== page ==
Single and Broke In Retirement?

We recently came across a news report that highlighted the fact that “singles” in the U.S. are more likely NOT to have a retirement account. In fact, only 51 percent of unattached people have a retirement savings account, according to a study released Wednesday by Mintel. (Mario Petitti / Chicago Tribune)

The population of single people is rising with almost half of adults today not living with a spouse, according to the U.S. Census. That’s up from about 30 percent in 1967.

“More Americans are staying single longer, and our data shows this trend will hold out for the foreseeable future,” Robyn Kaiserman, Mintel financial services analyst, said in the report.

Regrettably, the percentage of singles that have a retirement account is far less than people who are living with a partner or who are married, the research firm said.

Retirement savings accounts have been set up, in contrast, by 68% of people living with a partner and 84% of married adults.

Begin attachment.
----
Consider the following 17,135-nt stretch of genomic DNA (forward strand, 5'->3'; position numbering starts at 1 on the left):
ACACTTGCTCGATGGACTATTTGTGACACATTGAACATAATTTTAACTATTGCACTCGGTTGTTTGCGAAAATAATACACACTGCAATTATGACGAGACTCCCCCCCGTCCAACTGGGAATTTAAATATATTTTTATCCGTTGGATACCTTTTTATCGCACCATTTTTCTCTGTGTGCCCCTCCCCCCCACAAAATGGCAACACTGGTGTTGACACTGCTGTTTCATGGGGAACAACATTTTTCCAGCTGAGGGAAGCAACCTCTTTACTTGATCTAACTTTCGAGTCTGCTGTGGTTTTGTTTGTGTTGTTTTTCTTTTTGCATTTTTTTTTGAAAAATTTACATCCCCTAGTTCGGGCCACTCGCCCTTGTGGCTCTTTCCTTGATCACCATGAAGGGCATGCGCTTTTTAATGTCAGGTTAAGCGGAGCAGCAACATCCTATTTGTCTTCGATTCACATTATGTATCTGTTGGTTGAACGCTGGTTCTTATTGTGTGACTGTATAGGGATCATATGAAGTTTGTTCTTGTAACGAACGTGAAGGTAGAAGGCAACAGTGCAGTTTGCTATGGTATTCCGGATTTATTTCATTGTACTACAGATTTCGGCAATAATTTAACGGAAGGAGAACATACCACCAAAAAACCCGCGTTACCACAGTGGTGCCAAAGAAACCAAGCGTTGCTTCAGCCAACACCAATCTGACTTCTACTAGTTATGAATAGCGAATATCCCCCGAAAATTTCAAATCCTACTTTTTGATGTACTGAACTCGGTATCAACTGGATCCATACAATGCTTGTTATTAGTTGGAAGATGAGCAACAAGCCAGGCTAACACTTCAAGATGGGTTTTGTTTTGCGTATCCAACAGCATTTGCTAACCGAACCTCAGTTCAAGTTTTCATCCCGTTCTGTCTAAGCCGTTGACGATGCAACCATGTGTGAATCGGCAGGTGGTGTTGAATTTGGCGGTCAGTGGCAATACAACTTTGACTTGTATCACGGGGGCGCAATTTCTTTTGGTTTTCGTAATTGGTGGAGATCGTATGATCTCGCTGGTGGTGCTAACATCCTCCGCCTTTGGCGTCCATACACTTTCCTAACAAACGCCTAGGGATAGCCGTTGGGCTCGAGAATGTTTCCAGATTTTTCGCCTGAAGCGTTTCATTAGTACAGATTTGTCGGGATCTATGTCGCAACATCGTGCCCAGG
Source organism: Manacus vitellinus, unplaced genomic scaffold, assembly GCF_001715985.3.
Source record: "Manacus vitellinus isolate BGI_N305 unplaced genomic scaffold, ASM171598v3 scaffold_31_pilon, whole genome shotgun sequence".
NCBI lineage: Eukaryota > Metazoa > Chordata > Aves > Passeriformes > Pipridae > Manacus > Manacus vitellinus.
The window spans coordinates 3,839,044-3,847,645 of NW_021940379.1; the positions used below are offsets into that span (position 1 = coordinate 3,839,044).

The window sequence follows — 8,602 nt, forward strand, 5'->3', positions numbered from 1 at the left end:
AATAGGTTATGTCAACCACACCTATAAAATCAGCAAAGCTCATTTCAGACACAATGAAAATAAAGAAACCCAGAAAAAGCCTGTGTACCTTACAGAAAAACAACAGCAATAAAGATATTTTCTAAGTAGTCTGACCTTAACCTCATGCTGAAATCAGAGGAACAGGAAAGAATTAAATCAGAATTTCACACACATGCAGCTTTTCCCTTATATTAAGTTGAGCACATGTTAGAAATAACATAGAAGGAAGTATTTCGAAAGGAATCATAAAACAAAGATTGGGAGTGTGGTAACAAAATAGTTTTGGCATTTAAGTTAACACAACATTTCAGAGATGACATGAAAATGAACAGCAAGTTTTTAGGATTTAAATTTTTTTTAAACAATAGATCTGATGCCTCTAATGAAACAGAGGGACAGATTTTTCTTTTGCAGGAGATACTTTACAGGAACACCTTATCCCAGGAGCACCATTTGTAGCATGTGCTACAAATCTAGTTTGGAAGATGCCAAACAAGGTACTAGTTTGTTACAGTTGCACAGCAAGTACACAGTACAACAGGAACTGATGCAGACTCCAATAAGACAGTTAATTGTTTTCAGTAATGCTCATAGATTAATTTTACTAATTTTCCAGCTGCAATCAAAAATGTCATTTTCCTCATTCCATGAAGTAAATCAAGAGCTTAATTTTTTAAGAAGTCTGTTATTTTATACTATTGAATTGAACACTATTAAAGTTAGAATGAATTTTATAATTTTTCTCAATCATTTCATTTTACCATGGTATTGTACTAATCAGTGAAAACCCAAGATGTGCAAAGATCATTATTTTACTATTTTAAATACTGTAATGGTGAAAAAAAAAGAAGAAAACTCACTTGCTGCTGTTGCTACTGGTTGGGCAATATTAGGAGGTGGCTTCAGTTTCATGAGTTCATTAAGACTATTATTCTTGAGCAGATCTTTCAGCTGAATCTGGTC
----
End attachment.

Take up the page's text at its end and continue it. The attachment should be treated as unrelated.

We, at KCS, suggest that Americans overall need to take retirement more seriously, especially those not in a traditional DB plan.

For participants in defined contribution plans, just 27% contribute the maximum allowed to their plan, and 22% say they contribute only enough to get the employer match.

Whether you are single or not the key to funding a successful retirement is to start saving / investing early in life and be consistent (save with every paycheck). Taking advantage of a matching 401k plan should be a no brainer. Unfortunately, the power of compounding is lost on many people. But, why should that be a surprise? We provide so little financial literacy in our schools!